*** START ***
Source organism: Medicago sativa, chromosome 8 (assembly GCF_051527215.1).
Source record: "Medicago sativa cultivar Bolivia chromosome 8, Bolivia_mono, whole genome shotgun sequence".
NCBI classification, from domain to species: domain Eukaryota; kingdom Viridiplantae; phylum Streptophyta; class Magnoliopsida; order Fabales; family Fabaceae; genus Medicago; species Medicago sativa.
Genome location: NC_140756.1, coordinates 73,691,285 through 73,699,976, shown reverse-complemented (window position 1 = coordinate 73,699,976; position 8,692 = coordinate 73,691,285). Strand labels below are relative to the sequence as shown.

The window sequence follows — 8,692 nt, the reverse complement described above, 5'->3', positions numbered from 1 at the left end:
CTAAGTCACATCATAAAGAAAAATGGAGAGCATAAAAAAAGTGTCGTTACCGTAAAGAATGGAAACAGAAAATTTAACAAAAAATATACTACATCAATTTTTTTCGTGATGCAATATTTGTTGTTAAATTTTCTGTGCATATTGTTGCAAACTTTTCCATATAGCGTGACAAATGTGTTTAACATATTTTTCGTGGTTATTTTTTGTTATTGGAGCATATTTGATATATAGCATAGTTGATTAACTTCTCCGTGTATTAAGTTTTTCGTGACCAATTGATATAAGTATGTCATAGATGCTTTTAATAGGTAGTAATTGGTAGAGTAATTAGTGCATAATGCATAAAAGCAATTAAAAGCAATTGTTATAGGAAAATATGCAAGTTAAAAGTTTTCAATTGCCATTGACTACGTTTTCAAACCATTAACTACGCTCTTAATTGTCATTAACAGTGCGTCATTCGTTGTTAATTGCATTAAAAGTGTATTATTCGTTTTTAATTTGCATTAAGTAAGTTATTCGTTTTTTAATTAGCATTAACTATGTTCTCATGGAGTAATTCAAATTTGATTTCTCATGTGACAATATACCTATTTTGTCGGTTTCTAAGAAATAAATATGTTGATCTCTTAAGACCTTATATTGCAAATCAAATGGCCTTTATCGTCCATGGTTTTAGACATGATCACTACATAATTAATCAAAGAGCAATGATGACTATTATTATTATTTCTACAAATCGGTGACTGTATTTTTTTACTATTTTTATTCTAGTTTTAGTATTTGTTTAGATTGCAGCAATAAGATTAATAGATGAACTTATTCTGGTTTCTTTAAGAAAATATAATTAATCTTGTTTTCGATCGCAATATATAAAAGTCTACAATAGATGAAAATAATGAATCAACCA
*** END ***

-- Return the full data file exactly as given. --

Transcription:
Source organism: Medicago sativa, chromosome 8 (assembly GCF_051527215.1).
Source record: "Medicago sativa cultivar Bolivia chromosome 8, Bolivia_mono, whole genome shotgun sequence".
NCBI classification, from domain to species: domain Eukaryota; kingdom Viridiplantae; phylum Streptophyta; class Magnoliopsida; order Fabales; family Fabaceae; genus Medicago; species Medicago sativa.
Genome location: NC_140756.1, coordinates 73,691,285 through 73,699,976, shown reverse-complemented (window position 1 = coordinate 73,699,976; position 8,692 = coordinate 73,691,285). Strand labels below are relative to the sequence as shown.

The window sequence follows — 8,692 nt, the reverse complement described above, 5'->3', positions numbered from 1 at the left end:
CTAAGTCACATCATAAAGAAAAATGGAGAGCATAAAAAAAGTGTCGTTACCGTAAAGAATGGAAACAGAAAATTTAACAAAAAATATACTACATCAATTTTTTTCGTGATGCAATATTTGTTGTTAAATTTTCTGTGCATATTGTTGCAAACTTTTCCATATAGCGTGACAAATGTGTTTAACATATTTTTCGTGGTTATTTTTTGTTATTGGAGCATATTTGATATATAGCATAGTTGATTAACTTCTCCGTGTATTAAGTTTTTCGTGACCAATTGATATAAGTATGTCATAGATGCTTTTAATAGGTAGTAATTGGTAGAGTAATTAGTGCATAATGCATAAAAGCAATTAAAAGCAATTGTTATAGGAAAATATGCAAGTTAAAAGTTTTCAATTGCCATTGACTACGTTTTCAAACCATTAACTACGCTCTTAATTGTCATTAACAGTGCGTCATTCGTTGTTAATTGCATTAAAAGTGTATTATTCGTTTTTAATTTGCATTAAGTAAGTTATTCGTTTTTTAATTAGCATTAACTATGTTCTCATGGAGTAATTCAAATTTGATTTCTCATGTGACAATATACCTATTTTGTCGGTTTCTAAGAAATAAATATGTTGATCTCTTAAGACCTTATATTGCAAATCAAATGGCCTTTATCGTCCATGGTTTTAGACATGATCACTACATAATTAATCAAAGAGCAATGATGACTATTATTATTATTTCTACAAATCGGTGACTGTATTTTTTTACTATTTTTATTCTAGTTTTAGTATTTGTTTAGATTGCAGCAATAAGATTAATAGATGAACTTATTCTGGTTTCTTTAAGAAAATATAATTAATCTTGTTTTCGATCGCAATATATAAAAGTCTACAATAGATGAAAATAATGAATCAACCA